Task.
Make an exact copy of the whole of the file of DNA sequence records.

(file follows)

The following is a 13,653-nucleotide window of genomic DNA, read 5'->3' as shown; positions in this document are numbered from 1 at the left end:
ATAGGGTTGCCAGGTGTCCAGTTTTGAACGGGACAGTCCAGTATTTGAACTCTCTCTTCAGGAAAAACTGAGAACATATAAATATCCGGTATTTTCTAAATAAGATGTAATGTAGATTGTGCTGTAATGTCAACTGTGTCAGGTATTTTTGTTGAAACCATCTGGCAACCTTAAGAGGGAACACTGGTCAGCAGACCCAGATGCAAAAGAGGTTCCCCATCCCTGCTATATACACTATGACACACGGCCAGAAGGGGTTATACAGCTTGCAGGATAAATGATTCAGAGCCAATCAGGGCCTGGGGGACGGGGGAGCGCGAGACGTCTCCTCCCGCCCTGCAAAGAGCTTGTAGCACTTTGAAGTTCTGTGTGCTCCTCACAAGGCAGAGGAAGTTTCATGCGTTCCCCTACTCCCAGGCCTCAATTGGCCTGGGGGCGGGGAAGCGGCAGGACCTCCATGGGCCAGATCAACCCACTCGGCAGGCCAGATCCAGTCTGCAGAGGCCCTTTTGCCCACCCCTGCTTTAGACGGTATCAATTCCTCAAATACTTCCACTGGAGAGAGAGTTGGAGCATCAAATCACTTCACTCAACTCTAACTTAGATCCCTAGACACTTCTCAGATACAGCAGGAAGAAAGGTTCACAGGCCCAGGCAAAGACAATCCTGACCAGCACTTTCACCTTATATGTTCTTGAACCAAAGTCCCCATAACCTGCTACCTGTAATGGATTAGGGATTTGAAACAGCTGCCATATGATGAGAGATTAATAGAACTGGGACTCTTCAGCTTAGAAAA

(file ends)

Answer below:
The following is a 13,653-nucleotide window of genomic DNA, read 5'->3' as shown; positions in this document are numbered from 1 at the left end:
ATAGGGTTGCCAGGTGTCCAGTTTTGAACGGGACAGTCCAGTATTTGAACTCTCTCTTCAGGAAAAACTGAGAACATATAAATATCCGGTATTTTCTAAATAAGATGTAATGTAGATTGTGCTGTAATGTCAACTGTGTCAGGTATTTTTGTTGAAACCATCTGGCAACCTTAAGAGGGAACACTGGTCAGCAGACCCAGATGCAAAAGAGGTTCCCCATCCCTGCTATATACACTATGACACACGGCCAGAAGGGGTTATACAGCTTGCAGGATAAATGATTCAGAGCCAATCAGGGCCTGGGGGACGGGGGAGCGCGAGACGTCTCCTCCCGCCCTGCAAAGAGCTTGTAGCACTTTGAAGTTCTGTGTGCTCCTCACAAGGCAGAGGAAGTTTCATGCGTTCCCCTACTCCCAGGCCTCAATTGGCCTGGGGGCGGGGAAGCGGCAGGACCTCCATGGGCCAGATCAACCCACTCGGCAGGCCAGATCCAGTCTGCAGAGGCCCTTTTGCCCACCCCTGCTTTAGACGGTATCAATTCCTCAAATACTTCCACTGGAGAGAGAGTTGGAGCATCAAATCACTTCACTCAACTCTAACTTAGATCCCTAGACACTTCTCAGATACAGCAGGAAGAAAGGTTCACAGGCCCAGGCAAAGACAATCCTGACCAGCACTTTCACCTTATATGTTCTTGAACCAAAGTCCCCATAACCTGCTACCTGTAATGGATTAGGGATTTGAAACAGCTGCCATATGATGAGAGATTAATAGAACTGGGACTCTTCAGCTTAGAAAA